chessgames.com
Members · Prefs · Laboratory · Collections · Openings · Endgames · Sacrifices · History · Search Kibitzing · Kibitzer's Café · Chessforums · Tournament Index · Players · Kibitzing

(If you register a free account you won't see all these ads!)
Evgenij Miroshnichenko vs Michal Krasenkow
5th Individual European Chess Championship (2004), Antalya TUR, rd 10, May-25
Zukertort Opening: Sicilian Invitation (A04)  ·  1-0
ANALYSIS [x]

FEN COPIED

NOTE: You are using our new chess viewer, "Olga." For more info see the Olga Quickstart Guide. You can switch back to the old viewer (pgn4web) from the pulldown menu below. If you have questions or suggestions see our Olga chessforum.

explore this opening
find similar games 1 more Miroshnichenko/M Krasenkow game
sac: 13.Qxc5 PGN: download | view | print Help: general | java-troubleshooting

TIP: You can step through the moves by clicking the and buttons, but it's much easier to simply use the left and right arrow keys on your keyboard.

PGN Viewer:  What is this?
For help with this chess viewer, please see the Olga Chess Viewer Quickstart Guide.
PREMIUM MEMBERS CAN REQUEST COMPUTER ANALYSIS [more info]

Kibitzer's Corner
< Earlier Kibitzing  · PAGE 4 OF 4 ·  Later Kibitzing>
Apr-03-09  TomOhio: <<<cheeseplayer: 22. Bh8! end of story! if accepts then 23.Qf8 #
if declines then 22..Qe8
23. Qf6 23..Qf8
then white king's bishop into play
24.Bc4!
then it's a lost cause after that! you can see how black is hanging himself>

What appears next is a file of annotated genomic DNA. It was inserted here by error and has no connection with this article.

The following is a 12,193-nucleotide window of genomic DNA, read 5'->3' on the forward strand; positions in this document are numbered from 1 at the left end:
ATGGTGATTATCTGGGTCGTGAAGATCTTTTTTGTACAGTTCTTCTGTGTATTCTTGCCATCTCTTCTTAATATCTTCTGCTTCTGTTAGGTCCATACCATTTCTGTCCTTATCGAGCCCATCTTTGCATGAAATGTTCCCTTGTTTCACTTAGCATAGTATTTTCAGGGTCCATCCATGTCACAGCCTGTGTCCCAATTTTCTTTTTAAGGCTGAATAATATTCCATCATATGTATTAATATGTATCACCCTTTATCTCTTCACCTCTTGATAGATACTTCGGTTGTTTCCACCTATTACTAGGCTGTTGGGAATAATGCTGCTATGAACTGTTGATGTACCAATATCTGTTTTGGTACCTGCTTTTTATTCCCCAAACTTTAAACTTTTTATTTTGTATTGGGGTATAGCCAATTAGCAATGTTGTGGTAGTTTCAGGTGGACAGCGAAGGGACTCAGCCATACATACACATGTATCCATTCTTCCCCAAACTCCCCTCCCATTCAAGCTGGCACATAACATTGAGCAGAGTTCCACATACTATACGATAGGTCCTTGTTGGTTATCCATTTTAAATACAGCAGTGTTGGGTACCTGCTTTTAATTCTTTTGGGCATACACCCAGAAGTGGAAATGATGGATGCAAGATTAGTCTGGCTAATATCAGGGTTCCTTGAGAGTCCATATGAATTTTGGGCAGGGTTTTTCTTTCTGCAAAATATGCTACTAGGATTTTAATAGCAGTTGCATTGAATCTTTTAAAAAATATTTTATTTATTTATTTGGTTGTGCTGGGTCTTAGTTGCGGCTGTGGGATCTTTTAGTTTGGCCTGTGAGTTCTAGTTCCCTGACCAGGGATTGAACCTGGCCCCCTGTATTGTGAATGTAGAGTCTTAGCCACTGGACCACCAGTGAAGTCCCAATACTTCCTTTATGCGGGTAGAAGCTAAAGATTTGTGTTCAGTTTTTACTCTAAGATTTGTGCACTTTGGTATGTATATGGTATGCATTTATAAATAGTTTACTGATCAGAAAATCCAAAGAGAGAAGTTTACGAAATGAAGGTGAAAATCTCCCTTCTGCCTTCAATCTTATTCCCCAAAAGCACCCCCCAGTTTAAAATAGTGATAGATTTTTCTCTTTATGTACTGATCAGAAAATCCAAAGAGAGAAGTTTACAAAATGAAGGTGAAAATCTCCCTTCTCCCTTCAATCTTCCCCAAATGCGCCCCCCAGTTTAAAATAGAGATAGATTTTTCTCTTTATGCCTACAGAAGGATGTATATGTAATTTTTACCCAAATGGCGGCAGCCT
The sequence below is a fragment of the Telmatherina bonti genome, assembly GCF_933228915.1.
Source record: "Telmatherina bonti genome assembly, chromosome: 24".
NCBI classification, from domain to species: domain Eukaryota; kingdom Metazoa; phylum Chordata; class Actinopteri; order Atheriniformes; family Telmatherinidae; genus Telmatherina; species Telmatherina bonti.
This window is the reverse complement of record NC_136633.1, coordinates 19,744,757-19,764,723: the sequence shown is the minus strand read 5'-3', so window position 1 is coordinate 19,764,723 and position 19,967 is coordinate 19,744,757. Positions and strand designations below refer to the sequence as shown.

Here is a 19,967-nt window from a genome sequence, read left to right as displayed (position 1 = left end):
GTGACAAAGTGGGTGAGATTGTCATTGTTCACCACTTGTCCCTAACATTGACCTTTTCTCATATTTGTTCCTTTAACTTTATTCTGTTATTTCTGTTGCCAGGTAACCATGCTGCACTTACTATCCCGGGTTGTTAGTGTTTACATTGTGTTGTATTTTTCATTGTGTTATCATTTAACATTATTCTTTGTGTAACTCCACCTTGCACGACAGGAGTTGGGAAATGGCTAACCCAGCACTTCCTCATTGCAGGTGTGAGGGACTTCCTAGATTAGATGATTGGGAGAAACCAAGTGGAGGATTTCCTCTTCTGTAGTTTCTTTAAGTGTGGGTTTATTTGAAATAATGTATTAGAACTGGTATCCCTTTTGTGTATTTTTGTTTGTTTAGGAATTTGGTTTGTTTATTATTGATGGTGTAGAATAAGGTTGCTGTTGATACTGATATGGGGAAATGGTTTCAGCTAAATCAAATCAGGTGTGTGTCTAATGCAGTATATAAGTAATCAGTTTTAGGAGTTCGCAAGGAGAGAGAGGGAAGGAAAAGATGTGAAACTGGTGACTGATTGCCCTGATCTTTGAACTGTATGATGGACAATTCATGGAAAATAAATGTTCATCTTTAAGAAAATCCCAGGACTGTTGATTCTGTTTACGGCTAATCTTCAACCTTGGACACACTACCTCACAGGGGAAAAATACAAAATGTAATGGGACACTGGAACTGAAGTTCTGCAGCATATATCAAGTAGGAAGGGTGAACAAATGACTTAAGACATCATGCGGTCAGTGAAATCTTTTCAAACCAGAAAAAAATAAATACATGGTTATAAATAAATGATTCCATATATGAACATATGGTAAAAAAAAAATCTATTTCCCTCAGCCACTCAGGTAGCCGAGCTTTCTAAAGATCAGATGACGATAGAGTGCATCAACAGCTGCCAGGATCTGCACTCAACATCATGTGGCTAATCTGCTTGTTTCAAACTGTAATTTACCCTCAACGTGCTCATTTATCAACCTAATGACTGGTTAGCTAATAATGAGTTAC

>
>

Not quite as devastating as the other options, though it does eventually lead to a win.

If 24. Bc4
Then
24..... d5
25. Bxd5 Be6
26. Nxe6 Qh6
27. Ng5 Rf8
28. Nxf7 Rxf7
29. Bxf7+ Kf8
30. Bxg6+ Kg8
31. Bf7+ Kf8
32. Qxh6+ 1-0.

Apr-03-09  mworld: a lot of coordination that I totally missed as I instinctively went for the pawn grab :)
Apr-03-09  CHESSTTCAMPS: <TomOhio:> wrote <cheeseplayer: 22. Bh8! end of story! if accepts then 23.Qf8 # [snip] >

Sorry, but 22.Bh8? is a mistake refuted by 22...Qe7, as pointed out previously by other kibitzers. If white exchanges queens he has nothing for his material deficit. Anything else, and the bishop on h8 is hanging.

<Hy0gA:> wrote <22. Bb2 can be possbile?>

22...Qe7 is also the problem with 22.Bb2 because white's queen can't get to f6.

Apr-03-09  goodevans: <YouRang: I found 22.Nxh7 easily enough. Free pawn (22...Kxh7?? 23.Qf8 ~#). I also saw black's only defense is 22...Qe8 ...>

I think quite a lot of folk missed 22 ... Ne7, whereas I think it is actually black's best try. Moreover, many of those that did consider it thought 23 Qf4 was the right response.

In fact I think best play from both sides is

22 Nxh7 Ne7 23 Be5 Kxh7 24 Qxe7 Qxe5

See my earlier posts and those of <agb2002> and <johnlspouge>.

Apr-03-09
Premium Chessgames Member
  Jimfromprovidence: It looks like that pawn grab, 19...Qxb5?, was the losing move, allowing white a tempo to continue with 20 Ng5, below, seeing Nxh7.


click for larger view

Better for black was 19...Qe6, likely forcing a queen trade and diffusing white's attack.


click for larger view